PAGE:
The Mactavish Seven-Point Protocol for Complying with the Insurance Act 201515 June 2015
A Board of Directors’ primary interest with respect to insurance is to provide mitigation against high severity, low frequency events. Yet the paradox is that this falls down the list of priorities at renewal, with discussions commonly focused on premiums, not the reliability of the contracts and processes in place. Insurance ends up being treated as a commodity when it actually operates as a highly nuanced contract and capital facility.
The dangers of this paradox only become apparent when there is a large loss. In too many cases this means claims are disputed. On average:
- 45% of large or strategically signiﬁcant claims are disputed
- Disputes take 3 years to resolve
- Where claims are disputed, settlements average 60% of the amount claimed.
The seeds of these disputes are often sown in a false understanding of the performance management criteria of the buyer’s role, in the management of the broker and during placement. In addition, further signiﬁcant damage can often be done through actions post-loss and failure to manage a claim.
The Insurance Act 2015 has been rightly welcomed as giving policyholders added protection, but the new legal framework also places further obligations on buyers and their Boards. Courts are expected to interpret the law stringently, and businesses must be alert to these realities. The overall objective of the Act is to professionalise insurance placement. Policy reliability therefore needs to work its way up the list of priorities, and insurance buyers need to put themselves in the mindset of a disputed claim all the way through the placement process.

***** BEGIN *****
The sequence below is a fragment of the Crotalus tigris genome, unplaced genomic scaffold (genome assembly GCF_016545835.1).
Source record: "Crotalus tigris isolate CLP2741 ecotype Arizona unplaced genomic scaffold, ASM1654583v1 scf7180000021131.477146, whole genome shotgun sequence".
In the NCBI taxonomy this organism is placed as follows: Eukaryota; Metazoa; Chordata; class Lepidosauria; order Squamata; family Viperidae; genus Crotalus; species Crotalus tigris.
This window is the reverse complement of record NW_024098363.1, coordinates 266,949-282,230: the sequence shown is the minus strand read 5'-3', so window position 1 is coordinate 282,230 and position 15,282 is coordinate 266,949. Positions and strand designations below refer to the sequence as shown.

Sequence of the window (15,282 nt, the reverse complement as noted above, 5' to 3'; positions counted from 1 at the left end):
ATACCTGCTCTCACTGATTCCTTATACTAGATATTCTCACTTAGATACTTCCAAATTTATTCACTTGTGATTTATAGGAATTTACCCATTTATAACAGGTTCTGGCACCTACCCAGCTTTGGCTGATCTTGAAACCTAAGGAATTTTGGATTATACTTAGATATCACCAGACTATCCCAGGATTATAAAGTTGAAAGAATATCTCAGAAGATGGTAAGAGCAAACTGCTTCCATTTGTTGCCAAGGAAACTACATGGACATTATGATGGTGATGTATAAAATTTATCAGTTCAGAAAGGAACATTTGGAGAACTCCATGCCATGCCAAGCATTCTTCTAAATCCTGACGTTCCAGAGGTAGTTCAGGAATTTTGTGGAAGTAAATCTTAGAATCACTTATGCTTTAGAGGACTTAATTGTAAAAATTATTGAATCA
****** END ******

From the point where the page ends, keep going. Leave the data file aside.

This guidance note helps businesses do this by working back from a disputed loss. It gives a Seven-Point Protocol detailing key areas to consider, so that insurance policies respond to large losses as intended and businesses do not fall foul of the new environment created by the Insurance Act 2015. For a detailed summary of the speciﬁcs of the Act itself we suggest that readers consult the British Insurance Brokers’ Association/Mactavish co-produced guide: Insurance Act 2015: An Introductory Guide.
Audit the work of your brokers and insurers by putting your insurance governance to the Mactavish test!